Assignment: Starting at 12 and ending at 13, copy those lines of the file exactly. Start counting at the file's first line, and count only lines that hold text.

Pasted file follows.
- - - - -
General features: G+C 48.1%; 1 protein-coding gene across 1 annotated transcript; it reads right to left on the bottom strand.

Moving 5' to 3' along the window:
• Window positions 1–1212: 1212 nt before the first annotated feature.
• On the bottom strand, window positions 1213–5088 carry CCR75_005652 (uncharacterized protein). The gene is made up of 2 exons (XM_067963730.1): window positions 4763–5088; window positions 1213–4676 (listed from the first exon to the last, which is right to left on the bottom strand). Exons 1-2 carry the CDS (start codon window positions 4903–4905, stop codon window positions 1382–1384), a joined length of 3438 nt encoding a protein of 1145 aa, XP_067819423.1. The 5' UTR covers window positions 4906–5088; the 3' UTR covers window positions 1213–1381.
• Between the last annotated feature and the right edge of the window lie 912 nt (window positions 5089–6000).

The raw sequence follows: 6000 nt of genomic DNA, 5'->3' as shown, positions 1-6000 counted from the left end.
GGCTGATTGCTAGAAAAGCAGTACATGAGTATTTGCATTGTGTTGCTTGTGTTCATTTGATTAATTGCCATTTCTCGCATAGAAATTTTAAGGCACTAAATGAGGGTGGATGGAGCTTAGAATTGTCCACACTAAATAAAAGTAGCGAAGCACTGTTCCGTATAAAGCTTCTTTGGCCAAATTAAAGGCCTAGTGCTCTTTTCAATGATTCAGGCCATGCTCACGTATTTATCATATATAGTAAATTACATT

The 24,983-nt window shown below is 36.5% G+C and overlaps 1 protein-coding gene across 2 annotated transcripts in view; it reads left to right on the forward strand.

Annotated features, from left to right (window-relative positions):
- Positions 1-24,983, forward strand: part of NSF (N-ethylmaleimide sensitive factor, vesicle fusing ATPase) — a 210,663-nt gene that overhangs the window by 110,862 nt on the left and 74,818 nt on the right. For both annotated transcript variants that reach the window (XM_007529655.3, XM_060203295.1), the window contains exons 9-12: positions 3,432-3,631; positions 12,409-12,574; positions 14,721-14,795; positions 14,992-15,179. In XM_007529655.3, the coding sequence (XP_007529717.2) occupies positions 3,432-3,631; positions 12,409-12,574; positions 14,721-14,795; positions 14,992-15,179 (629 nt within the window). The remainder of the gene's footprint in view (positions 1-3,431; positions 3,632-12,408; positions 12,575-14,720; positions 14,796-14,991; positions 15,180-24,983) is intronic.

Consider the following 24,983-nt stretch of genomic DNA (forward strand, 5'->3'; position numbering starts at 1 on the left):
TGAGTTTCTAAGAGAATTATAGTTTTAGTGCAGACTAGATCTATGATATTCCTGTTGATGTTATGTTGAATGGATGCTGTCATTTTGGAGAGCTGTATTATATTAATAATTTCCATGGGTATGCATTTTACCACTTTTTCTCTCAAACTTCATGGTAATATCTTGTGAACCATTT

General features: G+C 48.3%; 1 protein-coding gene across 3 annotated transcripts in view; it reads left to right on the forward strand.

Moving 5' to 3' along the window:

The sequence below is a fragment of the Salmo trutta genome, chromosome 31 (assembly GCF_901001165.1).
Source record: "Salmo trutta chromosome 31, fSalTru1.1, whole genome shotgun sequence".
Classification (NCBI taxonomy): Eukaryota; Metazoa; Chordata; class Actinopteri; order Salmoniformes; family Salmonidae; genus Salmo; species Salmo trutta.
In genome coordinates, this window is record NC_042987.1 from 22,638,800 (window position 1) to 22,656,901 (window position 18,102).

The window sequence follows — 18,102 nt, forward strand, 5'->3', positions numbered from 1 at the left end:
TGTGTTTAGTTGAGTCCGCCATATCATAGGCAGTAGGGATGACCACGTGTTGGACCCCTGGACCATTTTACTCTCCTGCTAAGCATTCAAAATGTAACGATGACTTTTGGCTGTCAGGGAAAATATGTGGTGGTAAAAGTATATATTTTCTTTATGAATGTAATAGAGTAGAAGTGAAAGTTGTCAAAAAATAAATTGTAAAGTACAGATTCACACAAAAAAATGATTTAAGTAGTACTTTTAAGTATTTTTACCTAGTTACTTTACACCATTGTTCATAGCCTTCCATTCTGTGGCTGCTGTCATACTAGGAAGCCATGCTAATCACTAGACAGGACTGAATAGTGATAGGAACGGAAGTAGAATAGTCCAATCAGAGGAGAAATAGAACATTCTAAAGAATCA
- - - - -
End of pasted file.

TGAGTTTCTAAGAGAATTATAGTTTTAGTGCAGACTAGATCTATGATATTCCTGTTGATGTTATGTTGAATGGATGCTGTCATTTTGGAGAGCTGTATTATATTAATAATTTCCATGGGTATGCATTTTACCACTTTTTCTCTCAAACTTCATGGTAATATCTTGTGAACCATTT

General features: G+C 48.3%; 1 protein-coding gene across 3 annotated transcripts in view; it reads left to right on the forward strand.